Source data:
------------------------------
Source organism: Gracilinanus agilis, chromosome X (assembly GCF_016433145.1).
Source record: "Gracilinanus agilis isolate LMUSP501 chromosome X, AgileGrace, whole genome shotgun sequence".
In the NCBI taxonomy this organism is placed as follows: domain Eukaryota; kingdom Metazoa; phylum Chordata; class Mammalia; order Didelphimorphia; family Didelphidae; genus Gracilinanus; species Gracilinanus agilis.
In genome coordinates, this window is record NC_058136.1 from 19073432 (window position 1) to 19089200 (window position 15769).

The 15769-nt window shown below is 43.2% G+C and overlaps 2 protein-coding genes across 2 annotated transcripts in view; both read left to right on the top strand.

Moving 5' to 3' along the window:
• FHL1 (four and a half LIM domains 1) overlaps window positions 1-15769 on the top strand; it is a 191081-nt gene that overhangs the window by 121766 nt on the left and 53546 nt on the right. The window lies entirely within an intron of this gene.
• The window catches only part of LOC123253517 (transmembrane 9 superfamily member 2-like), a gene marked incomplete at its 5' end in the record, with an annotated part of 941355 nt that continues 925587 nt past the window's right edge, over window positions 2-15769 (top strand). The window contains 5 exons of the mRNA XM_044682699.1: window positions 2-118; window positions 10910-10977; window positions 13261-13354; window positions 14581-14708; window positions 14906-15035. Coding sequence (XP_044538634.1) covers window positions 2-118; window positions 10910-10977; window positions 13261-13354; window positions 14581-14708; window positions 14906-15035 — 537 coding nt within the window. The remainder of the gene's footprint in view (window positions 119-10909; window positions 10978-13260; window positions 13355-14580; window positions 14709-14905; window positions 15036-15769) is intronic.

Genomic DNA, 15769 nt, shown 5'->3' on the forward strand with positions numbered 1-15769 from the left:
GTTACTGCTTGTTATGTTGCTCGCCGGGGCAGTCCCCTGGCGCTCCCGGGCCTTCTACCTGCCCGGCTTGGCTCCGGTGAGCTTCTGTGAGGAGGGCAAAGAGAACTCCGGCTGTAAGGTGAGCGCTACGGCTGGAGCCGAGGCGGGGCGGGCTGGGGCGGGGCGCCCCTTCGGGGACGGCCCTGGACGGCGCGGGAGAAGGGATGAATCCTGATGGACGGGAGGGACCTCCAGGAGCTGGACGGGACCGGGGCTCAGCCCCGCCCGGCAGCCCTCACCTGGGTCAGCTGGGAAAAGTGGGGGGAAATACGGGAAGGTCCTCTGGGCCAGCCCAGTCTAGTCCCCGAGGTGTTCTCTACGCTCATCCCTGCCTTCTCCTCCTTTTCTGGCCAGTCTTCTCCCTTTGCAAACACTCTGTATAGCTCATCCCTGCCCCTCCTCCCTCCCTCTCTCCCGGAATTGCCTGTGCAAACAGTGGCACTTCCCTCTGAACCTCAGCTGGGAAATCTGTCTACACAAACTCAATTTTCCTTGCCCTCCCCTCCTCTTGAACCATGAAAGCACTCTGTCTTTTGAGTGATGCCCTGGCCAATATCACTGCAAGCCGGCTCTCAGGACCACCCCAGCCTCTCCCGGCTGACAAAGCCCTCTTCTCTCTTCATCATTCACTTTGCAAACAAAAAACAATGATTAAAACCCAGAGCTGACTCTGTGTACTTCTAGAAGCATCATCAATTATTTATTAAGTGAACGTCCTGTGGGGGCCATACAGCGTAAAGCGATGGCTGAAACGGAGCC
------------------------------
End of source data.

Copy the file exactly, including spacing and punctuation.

Source organism: Gracilinanus agilis, chromosome X (assembly GCF_016433145.1).
Source record: "Gracilinanus agilis isolate LMUSP501 chromosome X, AgileGrace, whole genome shotgun sequence".
In the NCBI taxonomy this organism is placed as follows: domain Eukaryota; kingdom Metazoa; phylum Chordata; class Mammalia; order Didelphimorphia; family Didelphidae; genus Gracilinanus; species Gracilinanus agilis.
In genome coordinates, this window is record NC_058136.1 from 19073432 (window position 1) to 19089200 (window position 15769).

The 15769-nt window shown below is 43.2% G+C and overlaps 2 protein-coding genes across 2 annotated transcripts in view; both read left to right on the top strand.

Moving 5' to 3' along the window:
• FHL1 (four and a half LIM domains 1) overlaps window positions 1-15769 on the top strand; it is a 191081-nt gene that overhangs the window by 121766 nt on the left and 53546 nt on the right. The window lies entirely within an intron of this gene.
• The window catches only part of LOC123253517 (transmembrane 9 superfamily member 2-like), a gene marked incomplete at its 5' end in the record, with an annotated part of 941355 nt that continues 925587 nt past the window's right edge, over window positions 2-15769 (top strand). The window contains 5 exons of the mRNA XM_044682699.1: window positions 2-118; window positions 10910-10977; window positions 13261-13354; window positions 14581-14708; window positions 14906-15035. Coding sequence (XP_044538634.1) covers window positions 2-118; window positions 10910-10977; window positions 13261-13354; window positions 14581-14708; window positions 14906-15035 — 537 coding nt within the window. The remainder of the gene's footprint in view (window positions 119-10909; window positions 10978-13260; window positions 13355-14580; window positions 14709-14905; window positions 15036-15769) is intronic.

Genomic DNA, 15769 nt, shown 5'->3' on the forward strand with positions numbered 1-15769 from the left:
GTTACTGCTTGTTATGTTGCTCGCCGGGGCAGTCCCCTGGCGCTCCCGGGCCTTCTACCTGCCCGGCTTGGCTCCGGTGAGCTTCTGTGAGGAGGGCAAAGAGAACTCCGGCTGTAAGGTGAGCGCTACGGCTGGAGCCGAGGCGGGGCGGGCTGGGGCGGGGCGCCCCTTCGGGGACGGCCCTGGACGGCGCGGGAGAAGGGATGAATCCTGATGGACGGGAGGGACCTCCAGGAGCTGGACGGGACCGGGGCTCAGCCCCGCCCGGCAGCCCTCACCTGGGTCAGCTGGGAAAAGTGGGGGGAAATACGGGAAGGTCCTCTGGGCCAGCCCAGTCTAGTCCCCGAGGTGTTCTCTACGCTCATCCCTGCCTTCTCCTCCTTTTCTGGCCAGTCTTCTCCCTTTGCAAACACTCTGTATAGCTCATCCCTGCCCCTCCTCCCTCCCTCTCTCCCGGAATTGCCTGTGCAAACAGTGGCACTTCCCTCTGAACCTCAGCTGGGAAATCTGTCTACACAAACTCAATTTTCCTTGCCCTCCCCTCCTCTTGAACCATGAAAGCACTCTGTCTTTTGAGTGATGCCCTGGCCAATATCACTGCAAGCCGGCTCTCAGGACCACCCCAGCCTCTCCCGGCTGACAAAGCCCTCTTCTCTCTTCATCATTCACTTTGCAAACAAAAAACAATGATTAAAACCCAGAGCTGACTCTGTGTACTTCTAGAAGCATCATCAATTATTTATTAAGTGAACGTCCTGTGGGGGCCATACAGCGTAAAGCGATGGCTGAAACGGAGCC